Returned LDS missionaries serve those ‘living among the dead’

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Afa Ah Loo
From left: Madelaine Littell, Dylan Staheli and Robin Uata are three returned missionaries who started a humanitarian group called Project Kuya. The group returns to the Philippines each year to do various service projects. (Afa Ah Loo)

Robin Uata always wanted to do more when he walked the streets in the Philippines as a missionary. He passed by families living in makeshift shacks with tin roofs and saw children begging for food daily, but he had limited resources.

Now, with the help of his fellow returned missionary friends, he is making a difference.

Uata, a fashion designer from Orem, and his friends recently launched a humanitarian project called Project Kuya. The group provides money to fund people’s missions and buy hygiene kits, medicine and other items

A different type of vacation

Dylan Staheli, right, helps a family living in a small, bamboo hut in Mabini, Negros Occidental. Staheli knew this family on his mission and returned to visit them and help them with donated items. (Dylan Staheli)

Uata said the project started out as a fun vacation to return to visit his mission, but it evolved into a humanitarian project.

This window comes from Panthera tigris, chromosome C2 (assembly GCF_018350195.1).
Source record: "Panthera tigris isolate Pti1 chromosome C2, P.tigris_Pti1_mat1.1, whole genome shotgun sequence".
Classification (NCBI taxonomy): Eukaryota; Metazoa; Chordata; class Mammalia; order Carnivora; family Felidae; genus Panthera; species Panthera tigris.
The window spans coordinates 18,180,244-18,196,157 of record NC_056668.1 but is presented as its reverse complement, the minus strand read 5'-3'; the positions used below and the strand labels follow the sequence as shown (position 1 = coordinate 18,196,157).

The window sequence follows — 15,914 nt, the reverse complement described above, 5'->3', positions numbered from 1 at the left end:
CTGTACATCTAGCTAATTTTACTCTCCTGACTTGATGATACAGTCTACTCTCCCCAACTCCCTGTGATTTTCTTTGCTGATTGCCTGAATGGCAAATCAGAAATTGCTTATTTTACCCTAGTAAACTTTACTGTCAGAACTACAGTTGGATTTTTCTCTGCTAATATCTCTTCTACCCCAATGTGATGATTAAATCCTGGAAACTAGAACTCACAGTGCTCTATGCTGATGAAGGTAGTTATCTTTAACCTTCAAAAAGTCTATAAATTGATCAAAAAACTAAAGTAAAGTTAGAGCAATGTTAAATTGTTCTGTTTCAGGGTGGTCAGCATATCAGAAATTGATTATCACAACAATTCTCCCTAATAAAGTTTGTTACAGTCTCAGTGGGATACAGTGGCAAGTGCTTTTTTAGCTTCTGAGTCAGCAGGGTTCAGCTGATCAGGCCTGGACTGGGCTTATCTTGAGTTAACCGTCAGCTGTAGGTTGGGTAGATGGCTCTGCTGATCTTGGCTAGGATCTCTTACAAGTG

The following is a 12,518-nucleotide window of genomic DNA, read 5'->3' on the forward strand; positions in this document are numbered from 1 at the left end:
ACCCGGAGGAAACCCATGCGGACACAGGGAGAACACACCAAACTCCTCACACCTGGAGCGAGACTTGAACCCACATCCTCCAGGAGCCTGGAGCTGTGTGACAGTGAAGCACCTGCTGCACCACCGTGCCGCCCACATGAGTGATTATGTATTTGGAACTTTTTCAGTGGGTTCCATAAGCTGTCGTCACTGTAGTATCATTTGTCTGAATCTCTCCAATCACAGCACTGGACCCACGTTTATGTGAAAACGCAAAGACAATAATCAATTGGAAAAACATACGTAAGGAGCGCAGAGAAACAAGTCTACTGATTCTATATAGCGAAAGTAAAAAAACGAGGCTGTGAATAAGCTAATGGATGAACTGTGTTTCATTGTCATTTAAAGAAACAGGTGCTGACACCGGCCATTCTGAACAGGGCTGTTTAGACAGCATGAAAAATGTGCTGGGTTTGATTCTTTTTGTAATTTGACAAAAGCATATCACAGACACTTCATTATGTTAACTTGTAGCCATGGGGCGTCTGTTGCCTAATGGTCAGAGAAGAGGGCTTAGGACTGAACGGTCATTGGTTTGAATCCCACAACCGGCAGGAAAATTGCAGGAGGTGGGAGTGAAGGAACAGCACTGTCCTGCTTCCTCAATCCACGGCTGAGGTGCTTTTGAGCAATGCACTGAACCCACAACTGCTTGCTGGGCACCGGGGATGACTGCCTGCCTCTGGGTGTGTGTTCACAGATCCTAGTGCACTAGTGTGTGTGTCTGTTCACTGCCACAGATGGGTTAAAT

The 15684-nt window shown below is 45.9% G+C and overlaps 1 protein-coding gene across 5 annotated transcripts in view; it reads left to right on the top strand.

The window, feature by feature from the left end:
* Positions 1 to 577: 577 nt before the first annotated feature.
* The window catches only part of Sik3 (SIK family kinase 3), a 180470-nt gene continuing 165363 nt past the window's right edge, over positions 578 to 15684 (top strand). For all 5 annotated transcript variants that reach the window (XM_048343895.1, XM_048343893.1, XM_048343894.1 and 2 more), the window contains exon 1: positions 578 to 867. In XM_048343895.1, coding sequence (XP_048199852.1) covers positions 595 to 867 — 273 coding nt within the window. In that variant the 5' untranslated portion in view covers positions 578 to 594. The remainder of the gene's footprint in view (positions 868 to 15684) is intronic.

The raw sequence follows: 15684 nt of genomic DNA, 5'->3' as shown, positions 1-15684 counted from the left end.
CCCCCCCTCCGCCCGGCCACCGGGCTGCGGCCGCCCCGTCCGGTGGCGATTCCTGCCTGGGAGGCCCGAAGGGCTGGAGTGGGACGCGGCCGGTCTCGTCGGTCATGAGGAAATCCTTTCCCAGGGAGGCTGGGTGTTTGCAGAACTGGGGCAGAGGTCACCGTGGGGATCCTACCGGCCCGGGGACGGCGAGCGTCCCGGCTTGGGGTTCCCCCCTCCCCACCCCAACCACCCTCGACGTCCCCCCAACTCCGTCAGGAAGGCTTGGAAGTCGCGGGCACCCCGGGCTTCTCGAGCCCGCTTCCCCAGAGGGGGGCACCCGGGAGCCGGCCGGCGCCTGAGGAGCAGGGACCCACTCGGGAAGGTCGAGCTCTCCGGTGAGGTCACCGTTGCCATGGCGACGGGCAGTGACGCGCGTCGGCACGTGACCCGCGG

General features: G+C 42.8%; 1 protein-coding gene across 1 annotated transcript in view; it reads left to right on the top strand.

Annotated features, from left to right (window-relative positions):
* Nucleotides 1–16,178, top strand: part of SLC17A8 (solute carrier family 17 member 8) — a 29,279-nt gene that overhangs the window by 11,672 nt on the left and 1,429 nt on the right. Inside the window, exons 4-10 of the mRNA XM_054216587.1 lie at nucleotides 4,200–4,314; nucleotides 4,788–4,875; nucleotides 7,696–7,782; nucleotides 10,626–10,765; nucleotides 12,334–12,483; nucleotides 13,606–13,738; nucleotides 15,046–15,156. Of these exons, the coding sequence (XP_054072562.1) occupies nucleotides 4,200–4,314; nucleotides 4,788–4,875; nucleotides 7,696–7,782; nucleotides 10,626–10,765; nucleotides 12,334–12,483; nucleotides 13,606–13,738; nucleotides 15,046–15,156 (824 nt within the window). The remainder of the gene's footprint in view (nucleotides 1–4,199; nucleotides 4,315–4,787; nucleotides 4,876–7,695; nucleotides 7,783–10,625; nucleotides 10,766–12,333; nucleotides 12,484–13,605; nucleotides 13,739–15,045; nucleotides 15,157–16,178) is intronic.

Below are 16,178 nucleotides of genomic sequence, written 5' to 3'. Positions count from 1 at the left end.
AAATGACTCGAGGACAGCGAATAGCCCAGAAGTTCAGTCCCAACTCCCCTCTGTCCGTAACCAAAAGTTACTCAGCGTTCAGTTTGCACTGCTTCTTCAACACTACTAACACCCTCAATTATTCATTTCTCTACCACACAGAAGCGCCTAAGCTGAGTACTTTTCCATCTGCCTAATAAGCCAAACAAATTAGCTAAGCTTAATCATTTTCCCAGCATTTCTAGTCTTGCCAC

“I just felt really inspired to go back to the mission, and I didn’t want to be that person who went back and didn’t do anything to help the people that I visited,” Uata said.

Uata said he was inspired by a dream he had in which he had a list of people from his mission and a stack of cash in his hand.

“I just knew that I was supposed to do something more, and I was supposed to help these people — and they were waiting for me to do something more,” Uata said.

Uata gathered a group of about 15 returned missionaries and carried out a series of service projects all across the mission perimeters over two weeks last summer. They visited numerous cities in three different provinces: Cebu, Negros Oriental and Negros Occidental.

The word “kuya” means “older brother” in the Philippines and reflects Uata’s feelings of being like an older brother to the Filipinos and helping them like a family member would.

According to a press release written by the Philippine Statistic Authority, one in five Filipinos lived below the poverty line in 2015. The province of Negros Oriental, where the members of Project Kuya served, is among the poorest regions in the country.

2015 Philippines Poverty
The most recent data from the Philippine Statistics Authority shows many in the Philippines live in poverty. Project Kuya hopes to improve their situation. (Laura Spilsbury)

Fashion with a purpose

As the team started fundraising, Uata came up with the idea to merge his already existing clothing brand with his humanitarian project. A portion of the sales from Uata’s clothing line funds Project Kuya.

“I was already doing it, and then it kind of just clicked to me that people should realize that there’s little things you can do every day to help other people,” Uata said. “Even though fashion was just a hobby that I do on the side, why shouldn’t it be benefiting other people or be inspiring other people to do more?”

Living among the dead

One of the areas the team has worked in is a Chinese cemetery located in the village of Mabolo in Cebu City. A community of people live in the cemetery among the gravestones and inside tombs.

Madelaine Littell, a Salt Lake Community College student from West Valley City, is one of the returned missionaries who served the people in the Cebu Chinese Cemetery.